Friday, February 19, 2010

Now I Know What Eric Sees In Them ...

More than once, the proprietor of the Fire Ant Gazette has paid traibute in some way to those insects of the family Formicidae, and I can see why ... in hi-def, no less.

I've just finished watching the documentary, "Ants - Nature's Secret Power" on
Discovery HD Theater, and it was pretty amazing stuff.

"What animal has achieved immortality," the documentary asks. "What animal is the most warlike? What animal has the greatest supercity on the planet? Not man but ants. They are the real success story. It is only their tiny size and our vanity that allows us to hold onto the myth of our supremacy. Ants rule the planet. They are found in more habitats from far northern Finland to the sweltering tropics."

See for yourself (courtesy of ...

Visit for free online documentaries!

Thursday, February 18, 2010

Snow Man ...

The more I see of this year's winter weather in the northeast, the happier I am to be in the southwest. Reasons well illustrated by a pair of photo albums from Jim at Serotoninrain, a fellow Dang Yankee/Keystone Stater who remains Back East ... and, apparently, north of the Arctic Circle.

Check out his albums HERE and HERE.

Keep the home fires burnin' up there, Jim ... especially the oil- and gas-powered ones. Those of us down here in the 'oil patch' appreciate y'all.

Saturday, February 13, 2010

Saturday Morning Devotional:
In Spite of What Others Say ...

Saturday mornings this time of year find me working the floor of the gymnasium at our church in Midland, offering halftime devotionals during Upward Basketball games. I was inspired to prepare this week's devotional by one of many stories coing out of Dallas this weekend as they host the NBA All-Star Game.

Upward, by the way, is one of the the world’s largest Christian sports program for children, and was created with a vision to provide the best sports experience possible for every child. An estimated 1-million people around the world play, coach, referee or volunteer in some way to support Upward sports activities, hosted by more than 2,600 churches - there are four churches here, in Midland, including my own First Presbyterian.

The organization notes that, "anyone – children and volunteers of any faith or no faith – can participate in Upward sports. Specifically designed for children in K5- sixth grade, Upward aims to bring out 'the winner' in every child – regardless of the game’s score."

Really, not a bad venue for discussing a man who might never have become a professional basketball player if he listened to what everyone else said, instead of listening to his heart. Thirty years ago, I told today's crowd, a young boy named Anthony was playing high school basketball in Dallas, and doing pretty well. He had good skills, but – and this was pointed out to him more than once – he was also ‘five-foot-nothing,’ as the saying goes, and just didn’t have the size to succeeed in basketball. But Anthony didn’t see it that way. He had a dream and he was ready to work hard to realize that dream.

I cited two lines of Scripture, one from the Second Book of Chronicles ... “but as for you, be strong and do not give up, for your work will be rewarded" and another from the Book of Matthew ... “seek and you will find; knock and the door will be opened to you." (NIV)

Anthony found himself having to knock on one door after another. They said he was too small to play basketball, period – but he showed them otherwise. Then they said he was too small to play high school basketball – but he proved them wrong. Then they said he was too small to play varsity high school basketball – but he finally got his chance to get off the bench and onto the court, becoming one of his school’s top scorers, and being named to the Texas High School Basketball All-State Team.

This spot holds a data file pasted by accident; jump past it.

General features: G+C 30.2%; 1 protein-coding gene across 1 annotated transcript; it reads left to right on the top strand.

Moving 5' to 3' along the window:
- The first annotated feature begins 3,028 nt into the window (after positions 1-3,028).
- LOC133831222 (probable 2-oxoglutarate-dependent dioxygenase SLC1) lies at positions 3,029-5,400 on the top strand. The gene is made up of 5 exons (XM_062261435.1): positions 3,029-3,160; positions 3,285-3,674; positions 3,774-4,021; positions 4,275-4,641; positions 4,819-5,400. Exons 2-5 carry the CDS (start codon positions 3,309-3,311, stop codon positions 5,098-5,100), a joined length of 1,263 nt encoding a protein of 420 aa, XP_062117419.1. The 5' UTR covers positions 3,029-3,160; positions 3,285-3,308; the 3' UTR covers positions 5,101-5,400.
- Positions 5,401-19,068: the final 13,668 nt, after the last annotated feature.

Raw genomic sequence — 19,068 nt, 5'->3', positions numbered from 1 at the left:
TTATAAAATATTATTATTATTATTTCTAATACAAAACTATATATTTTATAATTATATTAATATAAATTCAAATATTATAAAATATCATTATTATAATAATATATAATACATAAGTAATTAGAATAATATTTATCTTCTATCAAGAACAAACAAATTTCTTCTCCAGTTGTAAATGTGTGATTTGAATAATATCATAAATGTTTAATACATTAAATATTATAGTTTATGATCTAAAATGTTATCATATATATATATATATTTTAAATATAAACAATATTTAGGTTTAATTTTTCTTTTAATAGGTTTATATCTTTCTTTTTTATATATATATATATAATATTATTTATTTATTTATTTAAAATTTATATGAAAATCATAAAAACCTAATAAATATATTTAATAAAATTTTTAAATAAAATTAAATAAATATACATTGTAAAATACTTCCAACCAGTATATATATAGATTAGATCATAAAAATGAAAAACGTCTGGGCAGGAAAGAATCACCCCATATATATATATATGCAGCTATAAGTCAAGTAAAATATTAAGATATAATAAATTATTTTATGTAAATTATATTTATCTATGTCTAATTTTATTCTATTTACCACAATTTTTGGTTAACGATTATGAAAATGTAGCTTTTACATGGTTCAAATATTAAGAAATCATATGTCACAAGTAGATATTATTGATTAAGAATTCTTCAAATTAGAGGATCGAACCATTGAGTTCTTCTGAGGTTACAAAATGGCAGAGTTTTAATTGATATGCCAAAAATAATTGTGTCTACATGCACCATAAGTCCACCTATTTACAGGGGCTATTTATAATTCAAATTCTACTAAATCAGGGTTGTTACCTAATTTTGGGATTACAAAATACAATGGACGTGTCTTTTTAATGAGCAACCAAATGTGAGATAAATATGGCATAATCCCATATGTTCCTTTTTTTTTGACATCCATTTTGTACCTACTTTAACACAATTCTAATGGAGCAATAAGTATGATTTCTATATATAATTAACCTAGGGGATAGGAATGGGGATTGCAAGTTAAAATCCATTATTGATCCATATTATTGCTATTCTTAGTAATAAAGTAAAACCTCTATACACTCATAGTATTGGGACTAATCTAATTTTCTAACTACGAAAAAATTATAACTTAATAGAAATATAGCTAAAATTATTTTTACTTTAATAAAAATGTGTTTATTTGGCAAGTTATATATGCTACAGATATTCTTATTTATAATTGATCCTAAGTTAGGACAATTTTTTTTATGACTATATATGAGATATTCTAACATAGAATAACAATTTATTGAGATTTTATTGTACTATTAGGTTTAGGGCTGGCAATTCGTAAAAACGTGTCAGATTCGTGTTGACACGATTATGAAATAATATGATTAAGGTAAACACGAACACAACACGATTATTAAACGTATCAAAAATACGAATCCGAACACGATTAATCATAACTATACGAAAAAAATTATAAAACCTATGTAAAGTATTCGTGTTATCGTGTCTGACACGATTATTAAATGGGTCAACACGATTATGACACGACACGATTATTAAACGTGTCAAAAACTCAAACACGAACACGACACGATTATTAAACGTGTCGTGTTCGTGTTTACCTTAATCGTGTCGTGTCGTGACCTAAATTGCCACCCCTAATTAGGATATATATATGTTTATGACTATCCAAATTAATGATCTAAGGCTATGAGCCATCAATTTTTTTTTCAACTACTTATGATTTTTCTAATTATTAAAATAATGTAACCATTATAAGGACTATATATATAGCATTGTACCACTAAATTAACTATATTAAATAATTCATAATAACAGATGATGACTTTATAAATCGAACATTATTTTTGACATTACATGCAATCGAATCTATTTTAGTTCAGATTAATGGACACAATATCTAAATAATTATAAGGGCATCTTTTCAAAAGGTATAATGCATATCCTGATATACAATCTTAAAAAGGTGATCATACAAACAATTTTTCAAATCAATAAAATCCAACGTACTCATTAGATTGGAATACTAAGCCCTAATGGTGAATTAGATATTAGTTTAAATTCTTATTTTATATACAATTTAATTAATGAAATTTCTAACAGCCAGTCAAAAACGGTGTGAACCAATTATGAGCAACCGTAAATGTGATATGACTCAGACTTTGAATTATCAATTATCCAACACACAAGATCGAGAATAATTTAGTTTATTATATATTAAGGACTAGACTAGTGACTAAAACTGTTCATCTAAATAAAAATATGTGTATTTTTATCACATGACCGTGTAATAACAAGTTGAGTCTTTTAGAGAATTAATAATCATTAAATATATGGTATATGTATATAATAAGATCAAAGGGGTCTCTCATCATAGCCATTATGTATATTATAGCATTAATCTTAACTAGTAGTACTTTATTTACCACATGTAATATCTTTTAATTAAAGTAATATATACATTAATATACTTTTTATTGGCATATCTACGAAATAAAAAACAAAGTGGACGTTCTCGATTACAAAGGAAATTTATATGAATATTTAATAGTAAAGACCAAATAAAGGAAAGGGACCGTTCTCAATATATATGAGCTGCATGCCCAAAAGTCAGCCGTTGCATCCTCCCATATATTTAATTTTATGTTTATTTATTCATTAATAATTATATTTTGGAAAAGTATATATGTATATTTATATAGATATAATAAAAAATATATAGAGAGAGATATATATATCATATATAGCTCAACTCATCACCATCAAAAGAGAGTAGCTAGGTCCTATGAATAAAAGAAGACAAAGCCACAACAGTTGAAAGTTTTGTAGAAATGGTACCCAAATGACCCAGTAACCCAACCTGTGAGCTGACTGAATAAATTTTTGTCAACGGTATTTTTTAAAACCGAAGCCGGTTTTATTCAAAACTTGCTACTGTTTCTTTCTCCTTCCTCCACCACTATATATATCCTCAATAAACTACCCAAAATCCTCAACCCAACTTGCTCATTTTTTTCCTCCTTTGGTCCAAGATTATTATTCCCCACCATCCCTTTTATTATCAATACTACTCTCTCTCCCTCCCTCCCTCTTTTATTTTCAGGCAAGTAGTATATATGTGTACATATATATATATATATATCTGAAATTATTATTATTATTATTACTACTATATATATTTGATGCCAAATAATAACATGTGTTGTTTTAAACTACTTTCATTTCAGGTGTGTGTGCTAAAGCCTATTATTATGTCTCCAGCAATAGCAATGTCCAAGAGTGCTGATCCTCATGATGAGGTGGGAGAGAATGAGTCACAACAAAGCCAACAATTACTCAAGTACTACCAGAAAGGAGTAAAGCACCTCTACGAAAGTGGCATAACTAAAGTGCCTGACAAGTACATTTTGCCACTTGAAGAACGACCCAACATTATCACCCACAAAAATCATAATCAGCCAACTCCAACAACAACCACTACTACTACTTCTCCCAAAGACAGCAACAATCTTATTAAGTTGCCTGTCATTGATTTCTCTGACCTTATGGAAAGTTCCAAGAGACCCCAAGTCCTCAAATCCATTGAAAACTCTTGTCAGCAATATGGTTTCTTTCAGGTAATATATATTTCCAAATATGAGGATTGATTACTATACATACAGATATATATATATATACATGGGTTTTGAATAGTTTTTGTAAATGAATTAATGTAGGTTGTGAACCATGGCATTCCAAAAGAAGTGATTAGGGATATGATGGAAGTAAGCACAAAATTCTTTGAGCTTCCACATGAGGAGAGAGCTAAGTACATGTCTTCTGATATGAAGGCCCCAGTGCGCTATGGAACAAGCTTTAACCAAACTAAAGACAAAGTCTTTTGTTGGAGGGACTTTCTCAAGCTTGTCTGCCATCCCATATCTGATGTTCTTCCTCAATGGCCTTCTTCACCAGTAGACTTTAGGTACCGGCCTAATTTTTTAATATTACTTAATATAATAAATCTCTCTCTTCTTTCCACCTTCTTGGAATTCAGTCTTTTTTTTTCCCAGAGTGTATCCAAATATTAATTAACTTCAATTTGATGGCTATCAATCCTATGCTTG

Yet with all those accomplishments and statistics, he still couldn’t raise any interest among college basketball programs – especially the major colleges. Finally, he was invited to join a program at a junior college in West Texas. So it was that Anthony ‘Spud’ Webb became a Midland College Chaparral. In the course of his two tears here, he became one of MC’s top scorers, was named an NJCAA All American, and led the Chaps to the National Championship where he was named tournament MVP.

This was followed by a write-up in Sports Illustrated and an invitation to join the Jim Valvano's basketball program at the University of North Carolina. Later, he was drafted by the NBA’s Atlanta Hawks. A couple years after that, Spud Webb was back in his hometown of Dallas for the NBA All-Star Game, where he won the Slam Dunk Contest – and he’s back there this weekend as a judge for this year’s slam dunk contest.
Out here, I reminded the crowd, is a court full of young people with dreams and aspirations of their own – and not necessarily basketball, but something in their life that draws them upward. I thanked the for being there for the kids that day, cheering them on, and supporting their dreams and aspirations.

By the way, whoever you are and wherever you are, we would love to have you on our team! If you're the parent of a youngster who wants to play basketball, soccer, flag football or cheer, chances are
Upward has a league or camp near you. What? No kids? No problem ... Upward programs always need volunteers to coach teams, to referee games, to operate game clocks, to rustle-up snacks for the kids, or offer devotionals at halftime.

I can think of worse ways to spend a Saturday morning.

Tuesday, February 09, 2010

Happy Birthday to a Film Favorite ...

Ronald Colman, award-winning actor of stage and cinema, radio and television - and one of my favorite stars of the cinema - was born on this day in 1891.

Colman was a man of another time and another place then those we now know, but his performances continue to capture us and move us. Maybe it was his good looks ... maybe it was his charm ... maybe it was that voice of his, and his wonderful delivery, which served him so well when he made the move from silent films to 'the talkies.' Or maybe it was all of the above, brought together in one very special package.